Remove leeks and garlic from heat.  Add mascarpone cheese.  Add reserved pasta cooking water.  Stir to combine into a silky sauce.  Add drained noodles.  Taste.  Add parmesan cheese.  Season generously with pepper.  Taste.  Add more salt and pepper to taste.  Serve immediately, garnished with more parmesan.

Enjoy ❤ ❤

* Have someone hide the rest of the mascarpone from you so that you don’t eat the rest of the container….by the spoonful….sprinkled with coconut sugar 😉

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Vegan Golden (Turmeric) Milk

DSC_0006 Rain Rain go away….As we transition into fall everyone is craving something warm and comforting in their bellies.  This recipe will keep you warm from the inside out while increasing your immunity to keep colds and flus at bay.

Turmeric has been widely acknowledged as being  anti-inflammatory.  This property allows it to have a preventative effect for a large range of diseases.  By itself, turmeric is poorly absorbed into the blood stream.  Adding black pepper enhances the absorption by 2000%, so don’t leave it out ❤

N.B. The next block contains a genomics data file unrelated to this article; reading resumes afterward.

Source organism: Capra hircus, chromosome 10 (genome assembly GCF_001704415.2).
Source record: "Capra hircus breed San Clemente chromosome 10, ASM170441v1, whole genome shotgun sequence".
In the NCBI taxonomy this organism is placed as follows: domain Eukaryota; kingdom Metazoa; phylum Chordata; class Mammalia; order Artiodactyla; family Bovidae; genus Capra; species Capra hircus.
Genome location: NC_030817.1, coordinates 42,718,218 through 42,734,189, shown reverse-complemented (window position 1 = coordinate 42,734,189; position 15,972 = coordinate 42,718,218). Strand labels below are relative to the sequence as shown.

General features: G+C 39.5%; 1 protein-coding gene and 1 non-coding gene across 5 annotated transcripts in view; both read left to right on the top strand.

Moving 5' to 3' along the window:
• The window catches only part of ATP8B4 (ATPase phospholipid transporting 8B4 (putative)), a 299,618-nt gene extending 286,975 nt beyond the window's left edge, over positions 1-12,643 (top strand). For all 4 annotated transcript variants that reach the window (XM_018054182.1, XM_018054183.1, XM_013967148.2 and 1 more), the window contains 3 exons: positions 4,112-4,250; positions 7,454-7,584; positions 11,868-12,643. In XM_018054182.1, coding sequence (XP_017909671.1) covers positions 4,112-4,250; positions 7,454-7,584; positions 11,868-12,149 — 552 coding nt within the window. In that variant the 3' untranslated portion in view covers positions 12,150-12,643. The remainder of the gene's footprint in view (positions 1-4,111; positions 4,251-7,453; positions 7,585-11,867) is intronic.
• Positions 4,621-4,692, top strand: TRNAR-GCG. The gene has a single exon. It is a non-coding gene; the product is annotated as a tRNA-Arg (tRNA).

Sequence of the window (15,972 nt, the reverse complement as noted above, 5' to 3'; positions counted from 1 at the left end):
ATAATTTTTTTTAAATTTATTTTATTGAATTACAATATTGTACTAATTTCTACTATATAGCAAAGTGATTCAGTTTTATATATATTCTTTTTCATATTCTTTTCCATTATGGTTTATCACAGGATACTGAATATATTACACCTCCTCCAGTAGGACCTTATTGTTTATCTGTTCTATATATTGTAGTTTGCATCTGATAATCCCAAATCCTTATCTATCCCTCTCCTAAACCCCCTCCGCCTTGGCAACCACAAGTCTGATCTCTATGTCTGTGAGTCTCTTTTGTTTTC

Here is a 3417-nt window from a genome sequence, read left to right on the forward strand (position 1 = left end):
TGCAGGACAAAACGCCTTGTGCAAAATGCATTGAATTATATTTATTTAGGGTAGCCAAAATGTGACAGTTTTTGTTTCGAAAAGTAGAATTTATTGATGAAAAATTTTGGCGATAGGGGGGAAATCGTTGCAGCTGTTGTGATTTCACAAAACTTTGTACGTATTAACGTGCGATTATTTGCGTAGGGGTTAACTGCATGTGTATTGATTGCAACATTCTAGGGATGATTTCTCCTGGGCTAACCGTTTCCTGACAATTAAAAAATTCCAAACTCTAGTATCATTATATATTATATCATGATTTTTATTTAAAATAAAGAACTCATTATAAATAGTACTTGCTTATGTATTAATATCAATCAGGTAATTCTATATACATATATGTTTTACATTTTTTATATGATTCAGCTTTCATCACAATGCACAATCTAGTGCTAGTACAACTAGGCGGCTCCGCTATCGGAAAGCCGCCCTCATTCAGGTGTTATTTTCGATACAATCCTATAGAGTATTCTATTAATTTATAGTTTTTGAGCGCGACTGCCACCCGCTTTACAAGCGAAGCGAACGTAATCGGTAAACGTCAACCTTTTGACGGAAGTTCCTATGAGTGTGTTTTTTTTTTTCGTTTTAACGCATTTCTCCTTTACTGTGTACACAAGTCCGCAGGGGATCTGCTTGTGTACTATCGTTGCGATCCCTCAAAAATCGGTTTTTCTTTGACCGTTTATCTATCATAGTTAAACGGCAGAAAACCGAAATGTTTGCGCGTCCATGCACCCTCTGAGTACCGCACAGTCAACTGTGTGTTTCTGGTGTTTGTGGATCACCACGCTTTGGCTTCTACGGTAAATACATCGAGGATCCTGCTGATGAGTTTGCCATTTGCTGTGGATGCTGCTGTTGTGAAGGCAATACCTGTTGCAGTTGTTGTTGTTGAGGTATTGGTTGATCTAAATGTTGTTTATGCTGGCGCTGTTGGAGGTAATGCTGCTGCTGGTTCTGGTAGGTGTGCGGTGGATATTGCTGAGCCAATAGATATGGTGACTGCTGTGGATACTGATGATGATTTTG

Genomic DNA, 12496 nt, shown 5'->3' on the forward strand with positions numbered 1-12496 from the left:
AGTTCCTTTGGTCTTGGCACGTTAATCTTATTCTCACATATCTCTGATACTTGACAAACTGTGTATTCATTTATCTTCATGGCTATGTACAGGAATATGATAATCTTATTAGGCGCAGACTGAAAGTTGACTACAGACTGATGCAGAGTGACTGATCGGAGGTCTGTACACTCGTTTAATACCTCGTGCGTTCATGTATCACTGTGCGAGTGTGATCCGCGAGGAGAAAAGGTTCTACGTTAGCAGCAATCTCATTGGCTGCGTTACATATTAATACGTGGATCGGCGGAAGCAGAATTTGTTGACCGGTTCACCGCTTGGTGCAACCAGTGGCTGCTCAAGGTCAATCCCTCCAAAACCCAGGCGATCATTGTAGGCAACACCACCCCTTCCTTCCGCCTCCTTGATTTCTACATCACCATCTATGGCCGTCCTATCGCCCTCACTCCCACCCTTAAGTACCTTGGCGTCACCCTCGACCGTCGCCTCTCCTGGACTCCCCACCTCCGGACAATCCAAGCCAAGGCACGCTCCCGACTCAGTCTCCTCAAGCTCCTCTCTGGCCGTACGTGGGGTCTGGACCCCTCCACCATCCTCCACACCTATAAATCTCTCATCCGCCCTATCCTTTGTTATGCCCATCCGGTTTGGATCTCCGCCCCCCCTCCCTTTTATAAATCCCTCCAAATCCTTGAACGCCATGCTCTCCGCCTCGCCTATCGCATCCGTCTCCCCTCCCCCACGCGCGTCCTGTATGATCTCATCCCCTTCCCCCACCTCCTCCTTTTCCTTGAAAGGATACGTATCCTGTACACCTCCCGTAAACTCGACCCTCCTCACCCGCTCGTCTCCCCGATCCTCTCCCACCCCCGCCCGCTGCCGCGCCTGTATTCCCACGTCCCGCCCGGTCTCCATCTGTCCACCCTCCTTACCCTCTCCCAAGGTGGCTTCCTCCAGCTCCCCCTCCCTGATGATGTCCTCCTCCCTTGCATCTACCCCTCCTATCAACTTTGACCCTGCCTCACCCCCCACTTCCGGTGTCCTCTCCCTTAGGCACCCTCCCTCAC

Traditionally golden milk is used for colds, flus, sore throats, sore joints and headaches.  I like to drink it as a preventative and enjoy a cup in the morning and a cup in the evening.  If you like, make a double or triple batch and store in the fridge for a few days to save time on busy days.

Vegan Golden Milk

– 2 cups almond or coconut milk DSC_0025

– 1 teaspoon ground turmeric

– 1 teaspoon ground cinnamon